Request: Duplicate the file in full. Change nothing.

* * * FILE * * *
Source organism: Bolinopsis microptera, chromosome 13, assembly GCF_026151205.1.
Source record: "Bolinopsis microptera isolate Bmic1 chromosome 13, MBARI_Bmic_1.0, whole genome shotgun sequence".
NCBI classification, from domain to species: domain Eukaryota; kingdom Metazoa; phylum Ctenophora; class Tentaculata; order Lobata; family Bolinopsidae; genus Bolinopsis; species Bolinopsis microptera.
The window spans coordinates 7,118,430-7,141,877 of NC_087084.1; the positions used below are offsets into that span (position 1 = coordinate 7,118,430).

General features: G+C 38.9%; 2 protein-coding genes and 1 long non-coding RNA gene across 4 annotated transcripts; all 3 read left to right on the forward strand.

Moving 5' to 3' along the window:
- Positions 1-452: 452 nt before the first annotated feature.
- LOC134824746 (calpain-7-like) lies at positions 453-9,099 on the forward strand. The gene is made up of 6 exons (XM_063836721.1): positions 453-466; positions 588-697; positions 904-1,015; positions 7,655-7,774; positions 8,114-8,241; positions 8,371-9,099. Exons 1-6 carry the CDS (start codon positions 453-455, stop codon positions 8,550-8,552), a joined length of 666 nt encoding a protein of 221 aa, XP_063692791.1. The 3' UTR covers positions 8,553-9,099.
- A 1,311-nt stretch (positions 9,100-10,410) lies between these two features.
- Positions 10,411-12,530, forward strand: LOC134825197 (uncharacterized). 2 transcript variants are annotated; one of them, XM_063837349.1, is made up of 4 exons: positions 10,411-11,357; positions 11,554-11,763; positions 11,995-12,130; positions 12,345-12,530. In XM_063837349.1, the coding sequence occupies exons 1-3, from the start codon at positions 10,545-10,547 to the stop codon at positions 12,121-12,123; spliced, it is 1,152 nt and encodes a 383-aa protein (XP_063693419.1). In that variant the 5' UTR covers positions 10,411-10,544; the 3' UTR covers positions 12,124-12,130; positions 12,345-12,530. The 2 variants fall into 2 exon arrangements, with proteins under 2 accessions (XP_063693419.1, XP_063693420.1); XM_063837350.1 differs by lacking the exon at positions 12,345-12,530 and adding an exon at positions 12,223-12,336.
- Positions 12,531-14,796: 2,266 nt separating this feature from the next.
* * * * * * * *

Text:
Source organism: Bolinopsis microptera, chromosome 13, assembly GCF_026151205.1.
Source record: "Bolinopsis microptera isolate Bmic1 chromosome 13, MBARI_Bmic_1.0, whole genome shotgun sequence".
NCBI classification, from domain to species: domain Eukaryota; kingdom Metazoa; phylum Ctenophora; class Tentaculata; order Lobata; family Bolinopsidae; genus Bolinopsis; species Bolinopsis microptera.
The window spans coordinates 7,118,430-7,141,877 of NC_087084.1; the positions used below are offsets into that span (position 1 = coordinate 7,118,430).

General features: G+C 38.9%; 2 protein-coding genes and 1 long non-coding RNA gene across 4 annotated transcripts; all 3 read left to right on the forward strand.

Moving 5' to 3' along the window:
- Positions 1-452: 452 nt before the first annotated feature.
- LOC134824746 (calpain-7-like) lies at positions 453-9,099 on the forward strand. The gene is made up of 6 exons (XM_063836721.1): positions 453-466; positions 588-697; positions 904-1,015; positions 7,655-7,774; positions 8,114-8,241; positions 8,371-9,099. Exons 1-6 carry the CDS (start codon positions 453-455, stop codon positions 8,550-8,552), a joined length of 666 nt encoding a protein of 221 aa, XP_063692791.1. The 3' UTR covers positions 8,553-9,099.
- A 1,311-nt stretch (positions 9,100-10,410) lies between these two features.
- Positions 10,411-12,530, forward strand: LOC134825197 (uncharacterized). 2 transcript variants are annotated; one of them, XM_063837349.1, is made up of 4 exons: positions 10,411-11,357; positions 11,554-11,763; positions 11,995-12,130; positions 12,345-12,530. In XM_063837349.1, the coding sequence occupies exons 1-3, from the start codon at positions 10,545-10,547 to the stop codon at positions 12,121-12,123; spliced, it is 1,152 nt and encodes a 383-aa protein (XP_063693419.1). In that variant the 5' UTR covers positions 10,411-10,544; the 3' UTR covers positions 12,124-12,130; positions 12,345-12,530. The 2 variants fall into 2 exon arrangements, with proteins under 2 accessions (XP_063693419.1, XP_063693420.1); XM_063837350.1 differs by lacking the exon at positions 12,345-12,530 and adding an exon at positions 12,223-12,336.
- Positions 12,531-14,796: 2,266 nt separating this feature from the next.